LurkingBeagle I agree with your last comment. I sleep well knowing I support a family in the Philippines, knowing we pay our nanny over 4 times what she could earn back home, that her 3 kids are in the best school they can be, that she has built a house for them, that we insist she flies home once a year despite her not always wanting to. I am happy in the knowledge that I treat everyone I come into contact with here with the upmost respect and help where I can. I am here not earning a huge tax free salary, in fact for most people here the living costs outweighs any tax free benefits, I am here due to the job market in the UK and the opportunity to develop my career in a way which would not have been possible elsewhere....but I don't have to justify this to anyone.

LurkingBeagle Sun 21-Jul-13 16:59:04

Exactly, Eddiethehorse. Life is rarely black and white and the economic situation in the UK has left some people with fewer choices. It is what it is, and I believe in making the best of things which is why I pay more than my maid asks for (!) and volunteer locally. So many people treat their maid as another member of the family, in exactly the way you have described. I don't know anyone as ruthlessly exploitative as people on this thread seem to think.

GoshAnneGorilla Mon 22-Jul-13 02:07:45

Sorry, but all those talking about "Muslim countries" as if they are some kind of homogenous mass aren't really impressing me.

At least Lurking actually knows the place and it's people rather then demonizing them from afar, which I find to be far more sinister.

Also, there are human rights groups active in the UAE and there certainly are plenty of women's rights groups (and yes, there are Emerati people leading these groups, not Westerners). So things are changing slowly for the better.

If we're boycotting over a legal case, is anyone avoiding the US over the Trayvon Martin cade, or is that different?

Mimishimi Mon 22-Jul-13 02:28:13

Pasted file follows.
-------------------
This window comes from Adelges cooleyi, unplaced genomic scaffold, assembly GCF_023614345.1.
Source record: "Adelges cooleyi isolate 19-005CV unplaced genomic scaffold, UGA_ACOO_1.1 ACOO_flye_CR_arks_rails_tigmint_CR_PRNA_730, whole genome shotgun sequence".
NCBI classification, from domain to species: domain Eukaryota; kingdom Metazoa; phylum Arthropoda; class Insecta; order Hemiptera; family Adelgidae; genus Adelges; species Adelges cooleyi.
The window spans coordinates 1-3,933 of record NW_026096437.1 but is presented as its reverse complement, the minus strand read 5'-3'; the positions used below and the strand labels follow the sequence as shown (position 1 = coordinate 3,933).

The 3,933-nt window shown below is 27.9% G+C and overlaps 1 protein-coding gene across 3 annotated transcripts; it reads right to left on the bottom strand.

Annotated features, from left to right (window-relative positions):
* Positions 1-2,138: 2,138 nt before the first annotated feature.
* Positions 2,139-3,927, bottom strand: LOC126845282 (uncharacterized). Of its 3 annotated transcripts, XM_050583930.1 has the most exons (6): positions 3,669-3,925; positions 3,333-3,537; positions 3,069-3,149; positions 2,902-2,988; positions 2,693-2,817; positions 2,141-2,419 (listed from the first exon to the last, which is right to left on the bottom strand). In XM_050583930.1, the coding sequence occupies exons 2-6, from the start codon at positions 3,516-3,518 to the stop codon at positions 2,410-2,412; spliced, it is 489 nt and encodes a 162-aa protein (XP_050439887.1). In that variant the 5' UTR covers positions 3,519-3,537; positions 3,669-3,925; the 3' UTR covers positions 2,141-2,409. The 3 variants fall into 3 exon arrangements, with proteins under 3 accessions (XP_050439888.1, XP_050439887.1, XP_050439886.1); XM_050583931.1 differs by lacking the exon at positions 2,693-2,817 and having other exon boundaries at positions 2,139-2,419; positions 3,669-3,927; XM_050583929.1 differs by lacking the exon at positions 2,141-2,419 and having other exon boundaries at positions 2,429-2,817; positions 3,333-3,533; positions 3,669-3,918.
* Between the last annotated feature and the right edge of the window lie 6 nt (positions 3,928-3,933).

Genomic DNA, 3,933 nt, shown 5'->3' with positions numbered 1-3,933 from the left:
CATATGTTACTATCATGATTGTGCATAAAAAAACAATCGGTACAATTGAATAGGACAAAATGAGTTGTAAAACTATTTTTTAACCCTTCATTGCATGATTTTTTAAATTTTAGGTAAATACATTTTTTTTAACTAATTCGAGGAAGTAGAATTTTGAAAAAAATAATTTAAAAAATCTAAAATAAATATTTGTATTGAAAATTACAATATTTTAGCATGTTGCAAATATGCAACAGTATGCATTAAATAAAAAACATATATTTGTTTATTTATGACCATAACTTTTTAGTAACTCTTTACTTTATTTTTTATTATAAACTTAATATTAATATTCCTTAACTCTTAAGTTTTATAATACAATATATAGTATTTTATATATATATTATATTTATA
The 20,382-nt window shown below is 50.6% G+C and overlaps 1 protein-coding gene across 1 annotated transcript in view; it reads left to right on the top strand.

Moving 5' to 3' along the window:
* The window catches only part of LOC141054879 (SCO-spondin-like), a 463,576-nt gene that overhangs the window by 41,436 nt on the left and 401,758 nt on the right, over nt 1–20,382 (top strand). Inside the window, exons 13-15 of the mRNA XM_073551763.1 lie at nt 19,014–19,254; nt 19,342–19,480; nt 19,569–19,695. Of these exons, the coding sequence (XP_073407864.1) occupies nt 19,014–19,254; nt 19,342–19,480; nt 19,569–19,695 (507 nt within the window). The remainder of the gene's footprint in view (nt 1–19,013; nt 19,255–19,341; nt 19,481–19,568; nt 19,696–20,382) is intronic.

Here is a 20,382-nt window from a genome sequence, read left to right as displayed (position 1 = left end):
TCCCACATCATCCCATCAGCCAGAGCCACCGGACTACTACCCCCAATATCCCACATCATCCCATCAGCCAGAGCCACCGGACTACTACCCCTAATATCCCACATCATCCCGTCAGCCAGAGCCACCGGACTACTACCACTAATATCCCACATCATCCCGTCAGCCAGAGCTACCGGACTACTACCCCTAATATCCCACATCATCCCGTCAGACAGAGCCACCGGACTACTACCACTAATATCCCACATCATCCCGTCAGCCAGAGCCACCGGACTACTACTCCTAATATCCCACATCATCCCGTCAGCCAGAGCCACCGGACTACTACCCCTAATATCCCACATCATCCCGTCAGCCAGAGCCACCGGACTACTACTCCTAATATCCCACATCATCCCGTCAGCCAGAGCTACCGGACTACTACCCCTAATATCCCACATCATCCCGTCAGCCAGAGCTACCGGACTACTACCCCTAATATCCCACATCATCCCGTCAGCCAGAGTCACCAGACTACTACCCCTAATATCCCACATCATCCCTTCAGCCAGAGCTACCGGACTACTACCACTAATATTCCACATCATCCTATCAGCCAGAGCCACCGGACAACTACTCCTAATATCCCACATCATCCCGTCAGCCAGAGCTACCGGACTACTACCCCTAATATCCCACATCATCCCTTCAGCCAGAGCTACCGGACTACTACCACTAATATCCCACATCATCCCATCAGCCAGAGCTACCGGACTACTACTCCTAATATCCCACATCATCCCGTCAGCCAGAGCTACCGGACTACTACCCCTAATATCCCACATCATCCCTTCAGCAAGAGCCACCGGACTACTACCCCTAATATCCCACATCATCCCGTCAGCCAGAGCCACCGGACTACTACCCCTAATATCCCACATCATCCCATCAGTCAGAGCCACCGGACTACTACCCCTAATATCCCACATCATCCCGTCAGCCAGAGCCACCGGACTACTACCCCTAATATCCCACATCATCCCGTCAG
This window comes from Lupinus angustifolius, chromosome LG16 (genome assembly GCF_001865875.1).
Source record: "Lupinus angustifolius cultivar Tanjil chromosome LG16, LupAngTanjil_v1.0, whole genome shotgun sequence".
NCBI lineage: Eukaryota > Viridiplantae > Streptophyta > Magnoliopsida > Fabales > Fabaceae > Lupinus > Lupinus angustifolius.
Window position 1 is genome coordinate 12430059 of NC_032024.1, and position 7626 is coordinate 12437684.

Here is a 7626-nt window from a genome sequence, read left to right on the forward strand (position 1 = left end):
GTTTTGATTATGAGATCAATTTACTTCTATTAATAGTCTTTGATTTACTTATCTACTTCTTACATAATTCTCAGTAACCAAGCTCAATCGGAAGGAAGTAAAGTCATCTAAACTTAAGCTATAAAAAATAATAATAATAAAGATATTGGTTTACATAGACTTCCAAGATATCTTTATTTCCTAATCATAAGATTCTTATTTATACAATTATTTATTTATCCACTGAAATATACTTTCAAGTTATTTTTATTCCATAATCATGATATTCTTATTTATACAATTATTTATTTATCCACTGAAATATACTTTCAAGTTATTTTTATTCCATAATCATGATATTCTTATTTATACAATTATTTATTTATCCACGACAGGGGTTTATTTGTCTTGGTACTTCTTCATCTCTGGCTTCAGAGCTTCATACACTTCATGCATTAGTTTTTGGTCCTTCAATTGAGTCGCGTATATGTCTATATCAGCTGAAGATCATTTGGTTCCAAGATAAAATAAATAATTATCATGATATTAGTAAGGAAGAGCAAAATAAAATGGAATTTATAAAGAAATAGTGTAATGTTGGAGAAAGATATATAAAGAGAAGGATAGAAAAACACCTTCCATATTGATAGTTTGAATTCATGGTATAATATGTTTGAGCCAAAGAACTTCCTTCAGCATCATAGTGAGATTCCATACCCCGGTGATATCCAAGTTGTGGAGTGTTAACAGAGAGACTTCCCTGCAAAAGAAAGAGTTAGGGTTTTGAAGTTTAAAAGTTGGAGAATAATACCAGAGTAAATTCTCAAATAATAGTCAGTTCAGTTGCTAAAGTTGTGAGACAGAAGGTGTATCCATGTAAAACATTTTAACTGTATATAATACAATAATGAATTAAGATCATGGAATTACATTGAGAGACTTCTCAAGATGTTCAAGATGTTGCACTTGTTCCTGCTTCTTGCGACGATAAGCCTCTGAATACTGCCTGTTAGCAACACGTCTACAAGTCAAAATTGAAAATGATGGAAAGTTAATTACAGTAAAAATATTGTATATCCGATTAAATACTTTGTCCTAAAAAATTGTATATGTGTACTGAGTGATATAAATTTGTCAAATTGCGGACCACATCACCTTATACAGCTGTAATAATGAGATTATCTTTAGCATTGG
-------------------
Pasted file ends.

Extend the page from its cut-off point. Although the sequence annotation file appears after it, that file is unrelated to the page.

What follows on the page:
I think the circumstances of this case are understandably a bit murky though. I listened to an interview with the victim on the radio yesterday. She said the police were nothing but professional in their treatment of her, getting statements and the like. Unfortunately, it's a bit of a case of her word against his. She agreed that she was drunk, she agreed that she let him take her to his room instead of hers, she agreed that she allowed him to persuade her that she would be safer inside his room than walking back to hers because she could be taken advantage of. She said she was so out of it that she blacked out and only when she woke up did she realise what had happened - it wasn't clear whether that was during what he was accused of or after.

I don't agree with their extramarital relations laws but it's important to note that the man accused, who said it was consensual, received 13 months. Not sure why his sentence was three months shorter though. I have been to Dubai - I think it's imperative that expats in any country know the laws of the land they plan to stay in. Getting so inebriated that you pass out is never a good idea even in your own country, let alone one where you are not familiar wth the culture.

It wouldn't stop me from going there and I don't think they are barbaric - crass and nouveau riche with oil money maybe though grin.

Morloth Mon 22-Jul-13 05:41:07

We turned down Dubai.

I just didn't want to risk it. Crazy laws. No thanks.

Eddiethehorse Mon 22-Jul-13 06:50:11

The laws are different and from a Western perspective some are archaic but the vast, vast majority of people live here with no problems at all - that includes petty crimes to major crime - its safe.